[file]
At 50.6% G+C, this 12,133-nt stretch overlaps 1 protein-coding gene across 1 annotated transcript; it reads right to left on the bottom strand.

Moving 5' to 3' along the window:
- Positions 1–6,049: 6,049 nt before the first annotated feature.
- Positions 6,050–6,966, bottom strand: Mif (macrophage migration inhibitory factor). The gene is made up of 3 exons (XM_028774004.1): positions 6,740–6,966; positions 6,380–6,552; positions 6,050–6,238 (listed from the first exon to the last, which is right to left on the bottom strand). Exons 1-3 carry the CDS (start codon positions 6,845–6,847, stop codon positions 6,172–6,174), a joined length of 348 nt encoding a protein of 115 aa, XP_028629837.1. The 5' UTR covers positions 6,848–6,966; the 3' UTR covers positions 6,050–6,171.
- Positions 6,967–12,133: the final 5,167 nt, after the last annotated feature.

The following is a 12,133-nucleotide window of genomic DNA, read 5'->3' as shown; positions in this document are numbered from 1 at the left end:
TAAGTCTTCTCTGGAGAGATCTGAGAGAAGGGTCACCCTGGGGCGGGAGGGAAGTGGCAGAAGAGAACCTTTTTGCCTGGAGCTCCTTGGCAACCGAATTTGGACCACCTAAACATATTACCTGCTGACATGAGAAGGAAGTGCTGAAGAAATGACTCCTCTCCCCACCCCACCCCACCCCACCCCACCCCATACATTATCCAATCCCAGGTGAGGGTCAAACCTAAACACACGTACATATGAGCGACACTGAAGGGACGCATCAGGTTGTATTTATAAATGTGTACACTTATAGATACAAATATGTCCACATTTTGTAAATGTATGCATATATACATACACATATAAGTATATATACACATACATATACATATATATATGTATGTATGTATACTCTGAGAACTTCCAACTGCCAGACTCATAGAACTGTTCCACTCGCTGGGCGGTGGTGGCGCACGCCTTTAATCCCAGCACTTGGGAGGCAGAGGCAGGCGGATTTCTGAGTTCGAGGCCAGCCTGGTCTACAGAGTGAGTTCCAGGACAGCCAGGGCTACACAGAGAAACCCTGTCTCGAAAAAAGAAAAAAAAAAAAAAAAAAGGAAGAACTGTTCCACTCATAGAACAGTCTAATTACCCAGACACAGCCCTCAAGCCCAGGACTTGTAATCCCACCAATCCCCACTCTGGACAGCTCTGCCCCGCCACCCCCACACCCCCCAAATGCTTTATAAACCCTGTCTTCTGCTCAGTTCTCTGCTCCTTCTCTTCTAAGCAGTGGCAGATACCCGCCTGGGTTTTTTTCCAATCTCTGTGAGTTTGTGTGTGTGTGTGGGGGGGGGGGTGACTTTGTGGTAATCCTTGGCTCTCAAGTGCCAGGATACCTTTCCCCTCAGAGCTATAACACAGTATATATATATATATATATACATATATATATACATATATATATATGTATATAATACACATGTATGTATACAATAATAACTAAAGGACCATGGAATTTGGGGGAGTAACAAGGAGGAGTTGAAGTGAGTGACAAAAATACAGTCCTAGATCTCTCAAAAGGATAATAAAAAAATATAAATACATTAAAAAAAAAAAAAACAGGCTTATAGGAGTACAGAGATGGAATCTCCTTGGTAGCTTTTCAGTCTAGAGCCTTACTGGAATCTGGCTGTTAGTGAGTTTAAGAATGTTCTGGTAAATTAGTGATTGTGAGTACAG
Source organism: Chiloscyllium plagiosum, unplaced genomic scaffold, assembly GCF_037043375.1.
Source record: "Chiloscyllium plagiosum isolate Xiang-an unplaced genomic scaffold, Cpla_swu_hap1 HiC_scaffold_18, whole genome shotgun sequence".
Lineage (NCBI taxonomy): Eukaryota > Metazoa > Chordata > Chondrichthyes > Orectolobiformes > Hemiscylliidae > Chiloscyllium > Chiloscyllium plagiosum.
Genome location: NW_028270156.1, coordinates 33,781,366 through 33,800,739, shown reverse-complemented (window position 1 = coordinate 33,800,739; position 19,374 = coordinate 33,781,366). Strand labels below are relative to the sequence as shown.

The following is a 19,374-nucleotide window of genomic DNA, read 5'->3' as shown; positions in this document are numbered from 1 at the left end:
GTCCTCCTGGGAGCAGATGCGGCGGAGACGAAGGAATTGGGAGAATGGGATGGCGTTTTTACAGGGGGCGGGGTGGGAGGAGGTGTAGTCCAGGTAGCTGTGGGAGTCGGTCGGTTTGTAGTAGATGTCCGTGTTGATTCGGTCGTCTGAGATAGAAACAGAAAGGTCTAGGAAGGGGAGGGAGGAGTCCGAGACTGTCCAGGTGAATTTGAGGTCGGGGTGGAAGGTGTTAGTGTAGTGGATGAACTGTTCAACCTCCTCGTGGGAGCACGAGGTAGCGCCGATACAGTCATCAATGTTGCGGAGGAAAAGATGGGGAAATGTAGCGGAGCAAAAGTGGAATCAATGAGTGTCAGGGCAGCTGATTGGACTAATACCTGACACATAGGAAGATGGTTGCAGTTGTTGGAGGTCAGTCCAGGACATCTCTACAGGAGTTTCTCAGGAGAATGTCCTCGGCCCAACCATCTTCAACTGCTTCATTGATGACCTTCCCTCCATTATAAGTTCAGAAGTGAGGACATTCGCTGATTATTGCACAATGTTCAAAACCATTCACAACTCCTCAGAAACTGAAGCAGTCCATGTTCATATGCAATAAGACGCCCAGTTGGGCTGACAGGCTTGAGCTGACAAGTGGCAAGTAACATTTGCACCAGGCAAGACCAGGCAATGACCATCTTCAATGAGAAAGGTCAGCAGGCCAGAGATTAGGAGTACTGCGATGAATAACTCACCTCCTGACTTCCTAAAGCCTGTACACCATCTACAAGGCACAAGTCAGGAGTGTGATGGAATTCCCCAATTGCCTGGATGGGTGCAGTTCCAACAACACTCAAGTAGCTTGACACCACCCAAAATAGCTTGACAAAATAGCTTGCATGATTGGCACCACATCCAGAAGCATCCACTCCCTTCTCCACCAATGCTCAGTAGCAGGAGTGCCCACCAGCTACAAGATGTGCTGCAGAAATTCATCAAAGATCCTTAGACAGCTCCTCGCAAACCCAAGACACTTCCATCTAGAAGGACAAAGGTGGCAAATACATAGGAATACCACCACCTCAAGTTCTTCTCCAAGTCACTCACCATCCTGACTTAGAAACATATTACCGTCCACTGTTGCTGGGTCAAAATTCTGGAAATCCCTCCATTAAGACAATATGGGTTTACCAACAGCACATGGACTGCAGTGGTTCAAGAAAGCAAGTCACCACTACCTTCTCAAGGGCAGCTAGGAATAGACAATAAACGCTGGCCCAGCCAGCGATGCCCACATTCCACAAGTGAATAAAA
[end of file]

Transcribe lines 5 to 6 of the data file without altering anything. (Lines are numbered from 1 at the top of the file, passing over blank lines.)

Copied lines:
- Positions 6,967–12,133: the final 5,167 nt, after the last annotated feature.

The following is a 12,133-nucleotide window of genomic DNA, read 5'->3' as shown; positions in this document are numbered from 1 at the left end: